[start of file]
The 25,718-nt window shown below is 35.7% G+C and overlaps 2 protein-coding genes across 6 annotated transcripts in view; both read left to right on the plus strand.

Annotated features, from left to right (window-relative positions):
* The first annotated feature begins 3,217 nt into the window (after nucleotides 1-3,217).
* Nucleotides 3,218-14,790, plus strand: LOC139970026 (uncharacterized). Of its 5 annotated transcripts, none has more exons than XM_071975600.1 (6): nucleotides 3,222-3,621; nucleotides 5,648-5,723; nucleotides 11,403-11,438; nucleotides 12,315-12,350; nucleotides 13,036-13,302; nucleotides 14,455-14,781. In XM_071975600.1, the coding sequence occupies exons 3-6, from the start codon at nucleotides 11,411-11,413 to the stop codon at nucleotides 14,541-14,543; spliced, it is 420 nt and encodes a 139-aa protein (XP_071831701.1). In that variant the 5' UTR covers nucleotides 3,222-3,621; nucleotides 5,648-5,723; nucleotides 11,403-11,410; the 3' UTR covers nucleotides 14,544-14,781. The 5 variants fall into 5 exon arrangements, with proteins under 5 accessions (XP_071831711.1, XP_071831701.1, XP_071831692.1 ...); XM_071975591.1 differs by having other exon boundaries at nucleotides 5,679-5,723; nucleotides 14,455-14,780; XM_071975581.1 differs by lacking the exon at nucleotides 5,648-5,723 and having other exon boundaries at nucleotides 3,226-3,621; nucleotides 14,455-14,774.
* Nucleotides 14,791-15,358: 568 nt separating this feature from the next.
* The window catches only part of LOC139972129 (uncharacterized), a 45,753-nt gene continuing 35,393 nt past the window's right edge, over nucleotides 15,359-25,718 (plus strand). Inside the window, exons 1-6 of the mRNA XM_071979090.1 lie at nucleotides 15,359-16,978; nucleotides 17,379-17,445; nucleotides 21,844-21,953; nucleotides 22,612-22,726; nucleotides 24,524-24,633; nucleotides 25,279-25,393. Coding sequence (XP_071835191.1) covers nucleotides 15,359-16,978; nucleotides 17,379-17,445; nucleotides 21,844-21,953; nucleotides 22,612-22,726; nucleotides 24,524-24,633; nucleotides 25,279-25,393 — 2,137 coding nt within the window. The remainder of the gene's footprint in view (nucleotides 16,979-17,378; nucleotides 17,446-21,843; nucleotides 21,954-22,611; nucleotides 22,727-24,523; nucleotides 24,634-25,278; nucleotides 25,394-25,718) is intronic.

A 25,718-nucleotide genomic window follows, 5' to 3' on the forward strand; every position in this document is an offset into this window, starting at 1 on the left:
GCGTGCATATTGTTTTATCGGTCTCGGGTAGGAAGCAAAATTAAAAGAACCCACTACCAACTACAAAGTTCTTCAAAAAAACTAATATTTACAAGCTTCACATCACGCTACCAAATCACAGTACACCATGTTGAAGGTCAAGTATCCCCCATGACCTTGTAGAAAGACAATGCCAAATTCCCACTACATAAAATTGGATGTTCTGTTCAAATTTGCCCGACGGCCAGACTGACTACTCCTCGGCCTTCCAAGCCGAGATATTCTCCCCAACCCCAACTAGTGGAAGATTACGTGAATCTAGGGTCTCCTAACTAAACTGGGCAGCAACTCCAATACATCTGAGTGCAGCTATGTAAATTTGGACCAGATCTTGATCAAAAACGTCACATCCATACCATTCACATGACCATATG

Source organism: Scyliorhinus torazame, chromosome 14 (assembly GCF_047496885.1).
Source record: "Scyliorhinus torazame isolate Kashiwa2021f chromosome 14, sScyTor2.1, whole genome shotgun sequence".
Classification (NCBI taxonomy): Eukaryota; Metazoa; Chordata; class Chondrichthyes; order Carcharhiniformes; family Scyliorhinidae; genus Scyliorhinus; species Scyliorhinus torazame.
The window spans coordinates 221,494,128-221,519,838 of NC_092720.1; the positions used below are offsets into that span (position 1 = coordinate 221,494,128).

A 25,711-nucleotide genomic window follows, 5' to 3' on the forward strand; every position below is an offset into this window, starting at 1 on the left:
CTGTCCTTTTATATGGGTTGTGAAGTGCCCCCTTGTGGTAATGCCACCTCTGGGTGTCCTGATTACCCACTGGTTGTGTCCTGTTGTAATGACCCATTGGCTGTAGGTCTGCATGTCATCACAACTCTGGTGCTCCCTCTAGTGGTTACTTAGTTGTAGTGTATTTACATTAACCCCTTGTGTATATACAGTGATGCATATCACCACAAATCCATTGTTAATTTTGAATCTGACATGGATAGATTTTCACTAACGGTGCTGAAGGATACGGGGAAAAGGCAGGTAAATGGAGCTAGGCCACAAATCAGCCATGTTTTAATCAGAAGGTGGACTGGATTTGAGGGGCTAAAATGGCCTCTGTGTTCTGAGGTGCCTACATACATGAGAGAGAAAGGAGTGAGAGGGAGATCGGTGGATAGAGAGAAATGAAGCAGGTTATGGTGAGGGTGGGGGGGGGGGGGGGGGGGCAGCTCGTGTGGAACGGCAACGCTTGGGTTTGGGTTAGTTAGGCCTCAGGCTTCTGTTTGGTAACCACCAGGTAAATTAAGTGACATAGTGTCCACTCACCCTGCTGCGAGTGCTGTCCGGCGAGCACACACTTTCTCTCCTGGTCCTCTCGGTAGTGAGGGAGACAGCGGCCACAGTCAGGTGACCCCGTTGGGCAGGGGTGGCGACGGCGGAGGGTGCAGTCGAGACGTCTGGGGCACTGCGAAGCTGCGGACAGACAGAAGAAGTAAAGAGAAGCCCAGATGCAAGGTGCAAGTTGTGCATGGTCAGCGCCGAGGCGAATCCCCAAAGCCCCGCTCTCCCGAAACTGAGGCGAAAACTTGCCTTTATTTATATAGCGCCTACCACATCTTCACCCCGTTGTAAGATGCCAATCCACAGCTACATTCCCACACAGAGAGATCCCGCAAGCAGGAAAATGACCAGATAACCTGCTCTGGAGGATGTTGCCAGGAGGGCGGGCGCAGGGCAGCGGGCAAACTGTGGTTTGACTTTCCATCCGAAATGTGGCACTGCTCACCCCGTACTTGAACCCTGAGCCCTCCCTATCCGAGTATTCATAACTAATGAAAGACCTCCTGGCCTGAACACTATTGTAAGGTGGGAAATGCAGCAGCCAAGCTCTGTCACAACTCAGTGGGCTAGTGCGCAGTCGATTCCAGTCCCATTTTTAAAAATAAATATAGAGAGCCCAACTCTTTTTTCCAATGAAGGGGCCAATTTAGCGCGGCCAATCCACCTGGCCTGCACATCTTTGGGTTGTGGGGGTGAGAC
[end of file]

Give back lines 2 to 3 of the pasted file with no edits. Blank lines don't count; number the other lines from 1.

Annotated features, from left to right (window-relative positions):
* The first annotated feature begins 3,217 nt into the window (after nucleotides 1-3,217).